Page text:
Ever wondered what a year of a Korean university student would be like? For many Korean students, going to university means saying goodbye to the dull uniforms, taking off the minor badge, and being free from regulations! Of course, as the years pass Korean students have to jump into the fierce competition for jobs, but before that, being a freshman can never be more exciting! So let’s put off worries for a while and take a look at the fun side of what happens when you go to a Korean university. Here is an imaginary student A’s freshman year. For your information, March is the beginning of the first semester and the school year in Korea.
March is the year’s merry-go-round of meeting new friends, sunbaes (선배/upperclassmen), and professors. Although the atmosphere is different in each major and university, sunbaes taking care of hubaes (후배/underclassmen) is a long known tradition in Korea. It’s a first year students’ privilege to ask their sunbaes to treat them for meals and also a great chance to enlarge their friend circles, not to mention college survival tips!
March is also a month of flirtation. Sogaeting (소개팅/blind date) and meeting (미팅/described roughly as group blind dates between at least two men and two women) flourish. Head over here to find out more about all these dating terms. One thing to note though, meetings are mostly casual, so the atmosphere is really light and fun even though some girls and boys sweep each other off their feet and evolve into a romantic relationship.
Most of April will pass preparing and taking mid-terms. The highlight of April is the end of the exam week – going to an MT! Sounds boring? Although MT stands for membership training, it is actually a short group travel, where you basically drink the night away.
MT is an important event for sunbaes and hubaes to bond with each other and has been a major part of a Korean university culture. If you see a group of ten to a hundred people moving altogether with the same gwajam (a matching basketball jacket for each class with different colors and design for different majors), you can automatically tell that they are going to an MT. All or in a smaller group, students shop together at a nearby mart for food and drinks and they head to a pension.
After enjoying an afternoon of group activities, it’s time for the mighty Korean barbeque. When people have their bellies filled, they gather around in a large room for more group games or talent shows and the night ends with drinking games. Tip: try to stay awake as late as possible if you don’t want to wake up finding your face doodled by your peers!
May is the perfect time for festivals. After rigorous studying for midterms, it’s time to relax and appreciate the good weather. The dates for the spring festivals vary by university, so the whole month is basically packed with festivals popping from different universities. These festivals normally have famous Kpop stars performing, so some festival hunters fill their schedules hopping around university festivals. How awesome is it to see celebrities without having to buy tickets?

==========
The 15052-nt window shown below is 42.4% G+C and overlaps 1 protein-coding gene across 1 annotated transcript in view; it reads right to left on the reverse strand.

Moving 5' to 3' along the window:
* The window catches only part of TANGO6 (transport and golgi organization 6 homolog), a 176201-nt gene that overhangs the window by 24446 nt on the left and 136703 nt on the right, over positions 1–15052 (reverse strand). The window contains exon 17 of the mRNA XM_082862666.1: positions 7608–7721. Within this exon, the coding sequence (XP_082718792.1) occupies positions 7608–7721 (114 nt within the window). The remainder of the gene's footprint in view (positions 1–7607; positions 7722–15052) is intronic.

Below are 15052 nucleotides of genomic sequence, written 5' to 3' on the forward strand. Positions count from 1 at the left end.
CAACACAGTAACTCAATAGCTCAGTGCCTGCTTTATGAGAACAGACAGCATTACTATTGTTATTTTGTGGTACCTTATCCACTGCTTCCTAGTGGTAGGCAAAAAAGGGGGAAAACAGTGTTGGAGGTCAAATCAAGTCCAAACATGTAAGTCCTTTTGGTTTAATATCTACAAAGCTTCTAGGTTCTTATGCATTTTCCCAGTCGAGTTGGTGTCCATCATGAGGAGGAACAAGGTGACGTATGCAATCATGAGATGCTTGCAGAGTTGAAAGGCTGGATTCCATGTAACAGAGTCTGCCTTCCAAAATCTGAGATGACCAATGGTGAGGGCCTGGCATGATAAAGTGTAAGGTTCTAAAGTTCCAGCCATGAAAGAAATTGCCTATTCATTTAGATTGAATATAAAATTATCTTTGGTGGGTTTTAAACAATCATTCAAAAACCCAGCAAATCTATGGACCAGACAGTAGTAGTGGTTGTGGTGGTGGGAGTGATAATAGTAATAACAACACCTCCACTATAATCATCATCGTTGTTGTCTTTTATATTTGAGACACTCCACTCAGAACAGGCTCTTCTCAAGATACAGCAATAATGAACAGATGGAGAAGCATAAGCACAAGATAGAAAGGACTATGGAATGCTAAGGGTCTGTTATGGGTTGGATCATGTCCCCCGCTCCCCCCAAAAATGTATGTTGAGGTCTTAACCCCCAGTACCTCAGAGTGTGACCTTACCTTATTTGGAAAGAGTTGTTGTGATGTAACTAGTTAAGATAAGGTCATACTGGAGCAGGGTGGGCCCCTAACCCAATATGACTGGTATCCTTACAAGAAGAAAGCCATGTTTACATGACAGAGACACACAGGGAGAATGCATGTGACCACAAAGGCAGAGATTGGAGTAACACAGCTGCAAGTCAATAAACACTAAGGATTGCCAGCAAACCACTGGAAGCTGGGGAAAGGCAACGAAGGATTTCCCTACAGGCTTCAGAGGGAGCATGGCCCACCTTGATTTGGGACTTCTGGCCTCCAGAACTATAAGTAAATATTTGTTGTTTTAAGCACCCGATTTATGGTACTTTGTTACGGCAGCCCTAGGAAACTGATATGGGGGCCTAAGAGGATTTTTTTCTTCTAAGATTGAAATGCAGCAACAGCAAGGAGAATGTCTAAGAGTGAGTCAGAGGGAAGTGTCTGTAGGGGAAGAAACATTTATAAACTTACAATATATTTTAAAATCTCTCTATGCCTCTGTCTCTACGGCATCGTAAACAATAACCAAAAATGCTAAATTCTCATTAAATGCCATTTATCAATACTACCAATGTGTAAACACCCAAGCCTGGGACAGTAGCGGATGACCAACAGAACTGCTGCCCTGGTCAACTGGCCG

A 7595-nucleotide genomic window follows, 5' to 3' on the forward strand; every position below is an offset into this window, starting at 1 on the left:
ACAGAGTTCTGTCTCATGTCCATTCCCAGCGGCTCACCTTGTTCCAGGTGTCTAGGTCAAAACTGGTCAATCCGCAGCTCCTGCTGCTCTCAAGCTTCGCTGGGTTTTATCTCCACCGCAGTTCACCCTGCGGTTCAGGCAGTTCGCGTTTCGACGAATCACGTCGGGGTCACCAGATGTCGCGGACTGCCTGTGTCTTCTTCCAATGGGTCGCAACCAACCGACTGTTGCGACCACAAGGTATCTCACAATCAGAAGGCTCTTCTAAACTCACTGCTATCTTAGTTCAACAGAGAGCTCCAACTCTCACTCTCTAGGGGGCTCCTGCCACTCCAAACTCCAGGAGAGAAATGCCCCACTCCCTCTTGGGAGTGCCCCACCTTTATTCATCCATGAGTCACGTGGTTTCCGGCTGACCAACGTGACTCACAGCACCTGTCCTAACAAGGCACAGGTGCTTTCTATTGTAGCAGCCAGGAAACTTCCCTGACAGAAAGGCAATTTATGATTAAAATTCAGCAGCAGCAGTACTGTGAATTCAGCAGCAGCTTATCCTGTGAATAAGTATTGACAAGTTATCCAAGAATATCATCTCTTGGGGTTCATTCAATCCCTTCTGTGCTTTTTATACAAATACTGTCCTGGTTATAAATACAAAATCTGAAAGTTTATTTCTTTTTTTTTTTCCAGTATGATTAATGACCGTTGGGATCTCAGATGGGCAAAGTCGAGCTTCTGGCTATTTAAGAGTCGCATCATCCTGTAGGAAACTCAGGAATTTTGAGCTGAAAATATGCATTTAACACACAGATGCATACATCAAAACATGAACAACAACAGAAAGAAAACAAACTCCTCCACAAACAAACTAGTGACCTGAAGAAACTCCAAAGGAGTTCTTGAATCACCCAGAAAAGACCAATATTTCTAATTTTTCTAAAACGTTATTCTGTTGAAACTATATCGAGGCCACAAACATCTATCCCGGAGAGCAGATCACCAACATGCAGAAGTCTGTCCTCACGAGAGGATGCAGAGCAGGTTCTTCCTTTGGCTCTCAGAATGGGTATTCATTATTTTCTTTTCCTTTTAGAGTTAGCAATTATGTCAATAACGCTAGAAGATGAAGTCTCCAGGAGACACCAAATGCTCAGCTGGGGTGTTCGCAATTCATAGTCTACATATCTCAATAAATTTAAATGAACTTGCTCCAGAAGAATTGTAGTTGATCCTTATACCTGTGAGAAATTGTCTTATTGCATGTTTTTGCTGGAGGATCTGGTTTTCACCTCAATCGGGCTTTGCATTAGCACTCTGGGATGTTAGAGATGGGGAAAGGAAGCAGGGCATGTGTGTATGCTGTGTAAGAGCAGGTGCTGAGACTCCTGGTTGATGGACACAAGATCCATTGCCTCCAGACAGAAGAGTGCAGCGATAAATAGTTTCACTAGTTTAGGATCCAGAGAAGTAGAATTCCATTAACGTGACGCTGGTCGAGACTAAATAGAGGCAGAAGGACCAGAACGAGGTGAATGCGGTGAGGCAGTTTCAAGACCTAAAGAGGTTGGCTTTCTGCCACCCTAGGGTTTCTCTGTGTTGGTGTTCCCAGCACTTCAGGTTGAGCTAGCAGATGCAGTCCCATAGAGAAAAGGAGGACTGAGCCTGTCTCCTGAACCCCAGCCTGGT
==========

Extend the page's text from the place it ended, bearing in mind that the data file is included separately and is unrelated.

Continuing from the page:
To fully enjoy the campus festivals, students are required to master their own school’s cheers and decorate themselves with their school color. The two biggest college festivals are Yonsei University’s AKARAKA and Korea University’s IPSILENTI. Known as Korea’s infamous rival universities, the two hold games at which students from both universities gather around to cheer for their school team. You can see an ocean of blue (Yonsei) and a group of red (Korea) on these days. Students from other schools are also welcome to buy tickets to join any group for feverish shouting.
Other than contests there are quiz shows, goods and foodies, and carnival stands; my favorite was throwing water balloons at my classmates. The most essential are jujeoms (주점, temporary bar/pubs operated by university peers) which are on-campus pojangmacha (포장마차/pop-up drinking spots). Yes, during the festival season, you can drink on campus! Every year, departments bounce around menus and marketing tactics to lure customers into their jujeoms, which is also the place where students from different departments or schools meet to have drinks together, and you can guess why.
Describing Korean university festivals is so hard to describe in short number of words because there is so much going on. You can see student bands and singers playing at different spots on campus, people with funny costumes roaming about, artists and science geeks exhibiting, and more. The best part of the festival is that everyone participates and everyone is having a good time.
When June comes it’s time to get back into a studying mode for final exams. Summer break starts at the end of June. First year students would do an alba (알바/part-time job), go on a vacation, go to hakwons (학원/private academy) for individual studying, participate in various extra-curricular activities hosted by big Korean conglomerates. Time flies fast for any university student. In a blink of eye comes the fall semester, and pretty much everything is on repeat, in a more or less low and toned down scale.
Hope you enjoyed your imaginary Korean university life!